In a separate survey of 701 American fathers aged 18 and older, ninety-one (91) percent of fathers agreed there is a father-absence crisis in the country (NFI)

7 out of 10 people surveyed believe physical absence of fathers is the most significant family or social problem currently facing America. (NFI)

By age five, nearly two-fifths of children with nonresident parents had no regular contact with their fathers for the past two years. (The Future of Children)

Endorsements

What people are saying about "Father's Day Miracle"

Greg Nettle, President of Stadia; Co-Author of “Small Matters: How Churches and Parents Can Raise Up World-Changing Children”

Greg Nettle, President of Stadia; Co-Author of “Small Matters: How Churches and Parents Can Raise Up World-Changing Children”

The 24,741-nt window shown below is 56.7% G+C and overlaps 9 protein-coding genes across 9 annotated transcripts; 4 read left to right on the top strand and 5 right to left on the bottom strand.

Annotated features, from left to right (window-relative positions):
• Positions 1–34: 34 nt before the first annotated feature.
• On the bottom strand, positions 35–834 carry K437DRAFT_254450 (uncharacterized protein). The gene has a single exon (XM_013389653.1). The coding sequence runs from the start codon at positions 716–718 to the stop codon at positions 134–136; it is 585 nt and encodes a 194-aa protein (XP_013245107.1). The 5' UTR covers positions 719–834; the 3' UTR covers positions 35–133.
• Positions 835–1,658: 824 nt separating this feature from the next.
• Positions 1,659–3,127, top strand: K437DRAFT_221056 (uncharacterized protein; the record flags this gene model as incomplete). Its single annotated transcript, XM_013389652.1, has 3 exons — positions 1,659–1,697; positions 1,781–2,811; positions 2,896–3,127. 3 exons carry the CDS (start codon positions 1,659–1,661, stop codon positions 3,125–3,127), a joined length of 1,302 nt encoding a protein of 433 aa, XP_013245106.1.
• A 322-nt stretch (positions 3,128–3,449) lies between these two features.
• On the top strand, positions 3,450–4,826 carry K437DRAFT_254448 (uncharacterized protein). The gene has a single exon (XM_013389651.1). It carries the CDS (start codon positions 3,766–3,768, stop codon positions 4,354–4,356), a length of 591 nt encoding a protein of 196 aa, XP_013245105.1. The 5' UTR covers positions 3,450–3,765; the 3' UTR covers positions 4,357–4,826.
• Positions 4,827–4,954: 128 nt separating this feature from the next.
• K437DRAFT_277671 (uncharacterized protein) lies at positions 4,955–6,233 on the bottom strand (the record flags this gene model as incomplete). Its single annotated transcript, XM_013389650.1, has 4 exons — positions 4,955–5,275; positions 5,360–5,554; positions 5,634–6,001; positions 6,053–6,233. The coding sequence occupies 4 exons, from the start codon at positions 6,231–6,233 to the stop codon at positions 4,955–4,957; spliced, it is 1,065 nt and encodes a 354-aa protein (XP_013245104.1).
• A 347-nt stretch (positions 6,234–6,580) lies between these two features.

The book had me at “Cleveland sports fans.” Any book that combines fatherhood with the love of sports will be a great read, but what sets “Father’s Day Miracle” apart is its ability to help me be a better father, to go far beyond sports to what really matters: impacting the lives of my children.

Pastor Jerry Birch, Team Chaplain, Cleveland Cavaliers

The miracle of fatherhood is the only thing that tops the “Father’s Day Miracle.” These intimate accounts of the challenges and rewards of being a father are guaranteed to stir up a fresh sense of commitment to raising spiritually and emotionally healthy children.

Pastor Jerry Birch, Team Chaplain, Cleveland Cavaliers
Ray Jeske, Host, “The Ray Jeske Show,” ESPN 990

Ray Jeske, Host, “The Ray Jeske Show,” ESPN 990

If victory has a thousand fathers, then no wonder LeBron and his Father’s Day Miracle have a million of them, literally. After reading through this series of stories, I knew I had to own this book, read this book, and share this book. Your story is also hidden within these pages. CLEVELAND, this is for you!